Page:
Did Germany purchased Italian D342 Diesel Locomotives?

 

8068%20D342%20blau.JPG 8068%20D342%20gruen.JPG

 

 

 

And the Last one....

 

 

 

 

 

 

 

 

 

 

 

 

Did Japan purchased....                 German V100s !?

 

JNR%20Diesellok.JPG

 

And if you look closely youll' notice that these aren't real V100s... in fact they miss 50% of the real wheels...

 

Did someone took "cutting the budget" too seriously? 

 

 

 

But i should remember that these "Fantasy locos" were only found in the starter sets, wich were destinated to someone not-so-exigent with detials and realism (see childrens). 

Edited by DavideTreni
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Welshbloke

I must say the Lima N gauge 86's body detailing is pretty good when compared to a contemporary Dapol version, if you leave aside the deep cab window recesses. Unfortunately it's about 10% too short and about the same too wide.

 

When Lima got it right, the results were usually pretty good. They made a GWR horsebox in OO for years which could be made to look very presentable if you changed the couplers, fitted better wheels, and did a bit of painting and weathering to it.

 

On the other hand, they made some weird errors like rolling stock which appeared to be on stilts. While this could be corrected by sawing the axleboxes off, removing the excess height, and gluing them back onto the chassis, it definitely comes under the heading of "It wouldn't have been any more work to get it right, so why didn't you?"

 

Passing off mainland European stock as British or inventing fictitious liveries is one thing when you're trying to sell cheap train sets, but the axlebox problem was on something intended to be a serious model!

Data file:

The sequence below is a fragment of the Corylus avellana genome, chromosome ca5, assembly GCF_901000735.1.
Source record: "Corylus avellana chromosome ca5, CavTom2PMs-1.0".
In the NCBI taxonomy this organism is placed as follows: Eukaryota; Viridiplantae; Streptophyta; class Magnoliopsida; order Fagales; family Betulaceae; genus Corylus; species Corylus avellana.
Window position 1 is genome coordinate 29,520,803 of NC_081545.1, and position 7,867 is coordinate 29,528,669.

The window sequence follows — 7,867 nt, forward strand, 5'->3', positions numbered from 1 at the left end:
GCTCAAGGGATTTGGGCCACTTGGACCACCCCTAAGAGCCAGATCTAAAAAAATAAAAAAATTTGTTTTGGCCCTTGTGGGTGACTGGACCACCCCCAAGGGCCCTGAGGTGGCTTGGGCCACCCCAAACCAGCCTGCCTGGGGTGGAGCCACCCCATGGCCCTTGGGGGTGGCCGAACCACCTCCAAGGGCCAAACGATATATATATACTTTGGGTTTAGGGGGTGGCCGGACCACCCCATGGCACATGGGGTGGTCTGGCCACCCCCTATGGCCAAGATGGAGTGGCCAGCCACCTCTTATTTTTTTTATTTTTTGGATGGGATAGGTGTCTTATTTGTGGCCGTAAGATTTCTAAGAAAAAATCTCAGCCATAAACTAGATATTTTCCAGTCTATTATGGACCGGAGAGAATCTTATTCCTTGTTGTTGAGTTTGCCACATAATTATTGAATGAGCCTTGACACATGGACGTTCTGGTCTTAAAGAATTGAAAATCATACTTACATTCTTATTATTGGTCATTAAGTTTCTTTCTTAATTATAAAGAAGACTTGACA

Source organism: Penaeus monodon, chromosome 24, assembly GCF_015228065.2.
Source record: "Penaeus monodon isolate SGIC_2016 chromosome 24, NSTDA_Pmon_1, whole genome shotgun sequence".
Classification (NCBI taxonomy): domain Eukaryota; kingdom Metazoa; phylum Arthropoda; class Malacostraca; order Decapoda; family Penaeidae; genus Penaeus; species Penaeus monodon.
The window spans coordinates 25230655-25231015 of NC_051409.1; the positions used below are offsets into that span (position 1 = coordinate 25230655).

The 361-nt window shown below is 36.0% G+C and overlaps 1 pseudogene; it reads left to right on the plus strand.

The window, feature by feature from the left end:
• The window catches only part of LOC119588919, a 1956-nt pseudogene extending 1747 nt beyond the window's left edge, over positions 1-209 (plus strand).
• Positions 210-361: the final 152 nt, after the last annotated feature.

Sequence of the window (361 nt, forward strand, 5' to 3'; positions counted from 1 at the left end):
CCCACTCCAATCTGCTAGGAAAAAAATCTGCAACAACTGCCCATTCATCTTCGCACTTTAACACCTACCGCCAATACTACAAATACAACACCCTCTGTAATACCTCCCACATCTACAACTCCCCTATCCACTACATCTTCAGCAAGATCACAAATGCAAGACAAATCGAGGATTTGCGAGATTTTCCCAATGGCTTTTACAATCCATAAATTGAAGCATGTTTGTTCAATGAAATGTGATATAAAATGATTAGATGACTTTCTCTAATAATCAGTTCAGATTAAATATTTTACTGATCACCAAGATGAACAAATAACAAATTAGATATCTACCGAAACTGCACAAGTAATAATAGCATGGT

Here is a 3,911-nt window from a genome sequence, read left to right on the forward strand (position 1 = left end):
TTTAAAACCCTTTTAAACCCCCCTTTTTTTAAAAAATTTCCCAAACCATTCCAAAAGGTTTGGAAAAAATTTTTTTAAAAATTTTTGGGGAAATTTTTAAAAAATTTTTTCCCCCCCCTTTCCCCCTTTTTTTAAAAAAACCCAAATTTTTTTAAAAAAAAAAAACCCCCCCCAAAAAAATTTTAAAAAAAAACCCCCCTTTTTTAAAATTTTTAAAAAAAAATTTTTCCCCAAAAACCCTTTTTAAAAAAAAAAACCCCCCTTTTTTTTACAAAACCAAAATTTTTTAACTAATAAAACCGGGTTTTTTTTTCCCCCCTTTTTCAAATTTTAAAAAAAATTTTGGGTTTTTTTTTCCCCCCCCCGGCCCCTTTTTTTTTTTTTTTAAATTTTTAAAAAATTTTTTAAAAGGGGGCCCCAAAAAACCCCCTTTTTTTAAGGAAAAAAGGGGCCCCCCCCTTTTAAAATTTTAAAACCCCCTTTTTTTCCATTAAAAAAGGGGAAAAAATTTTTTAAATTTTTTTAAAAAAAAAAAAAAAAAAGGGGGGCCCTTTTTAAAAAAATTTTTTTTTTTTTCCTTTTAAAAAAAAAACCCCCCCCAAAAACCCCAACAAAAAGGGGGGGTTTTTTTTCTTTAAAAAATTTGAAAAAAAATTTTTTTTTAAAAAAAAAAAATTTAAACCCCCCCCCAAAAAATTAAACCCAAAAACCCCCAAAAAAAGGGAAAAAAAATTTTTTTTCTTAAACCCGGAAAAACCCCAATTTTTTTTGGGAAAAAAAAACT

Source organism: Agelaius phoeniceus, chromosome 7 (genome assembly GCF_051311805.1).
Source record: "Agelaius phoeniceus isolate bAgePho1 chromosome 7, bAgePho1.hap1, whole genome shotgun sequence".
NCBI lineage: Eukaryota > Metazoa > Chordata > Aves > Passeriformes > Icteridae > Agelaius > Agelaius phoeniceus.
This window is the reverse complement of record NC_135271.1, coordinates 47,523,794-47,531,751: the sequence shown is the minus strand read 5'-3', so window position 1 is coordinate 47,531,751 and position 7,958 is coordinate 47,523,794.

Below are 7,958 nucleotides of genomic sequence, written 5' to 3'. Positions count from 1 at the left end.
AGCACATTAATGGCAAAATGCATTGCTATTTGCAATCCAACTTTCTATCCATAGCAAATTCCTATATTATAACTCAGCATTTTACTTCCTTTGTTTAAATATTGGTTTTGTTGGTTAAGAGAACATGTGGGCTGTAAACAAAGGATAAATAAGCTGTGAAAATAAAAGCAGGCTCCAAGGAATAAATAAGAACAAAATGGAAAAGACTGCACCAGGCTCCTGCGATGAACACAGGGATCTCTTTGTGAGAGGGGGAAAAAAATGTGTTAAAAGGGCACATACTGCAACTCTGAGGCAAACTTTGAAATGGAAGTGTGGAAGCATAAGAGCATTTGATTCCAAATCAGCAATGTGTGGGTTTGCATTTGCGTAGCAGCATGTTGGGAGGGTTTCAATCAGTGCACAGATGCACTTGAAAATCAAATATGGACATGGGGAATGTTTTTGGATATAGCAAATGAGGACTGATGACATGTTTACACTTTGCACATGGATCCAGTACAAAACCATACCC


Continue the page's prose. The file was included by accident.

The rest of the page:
Edited by Welshbloke

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railsquid

The N gauge siphon has a relatively good reputation.

 

And at least my N gauge BR-liveried V100 has 4 axles (albeit "half-bogies").

 

I do applaud their sheer chutzpah for attempting to introduce the pancake motor to the Japanese market.

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Welshbloke

I seem to be assembling a small collection of weird old N scale stuff. Still keeping my eyes open for a couple of non-corridor brake thirds and a composite to go with the early Farish ex-LMS 2P/4P (seems to be a bit confused which it is, the detailing is closer to one but the number is for the other) I bought a while ago. They need to be of the same vintage as the loco, as modern models will just make it look crude while something period-correct won't embarrass it.

 

I also have a few Minitrix N wagons which were German models given a spurious BR identity. A couple of long open wagons with oil drum loads, a bogie hopper and a LWB van.

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railsquid

I do have a bit of a weakness for "historical" N gauge stuff, starting with a LoneStar class 24 and Mk1 coaches. Incredibly it actually runs, though the wheels are too big for modern pointwork.

 

One of my "sub projects" is assembling a representation of my first Lima HO trainset in N, as some of the wagons are available in both scales. No Lima 33 of course, but the old Farish one is a good equivalent.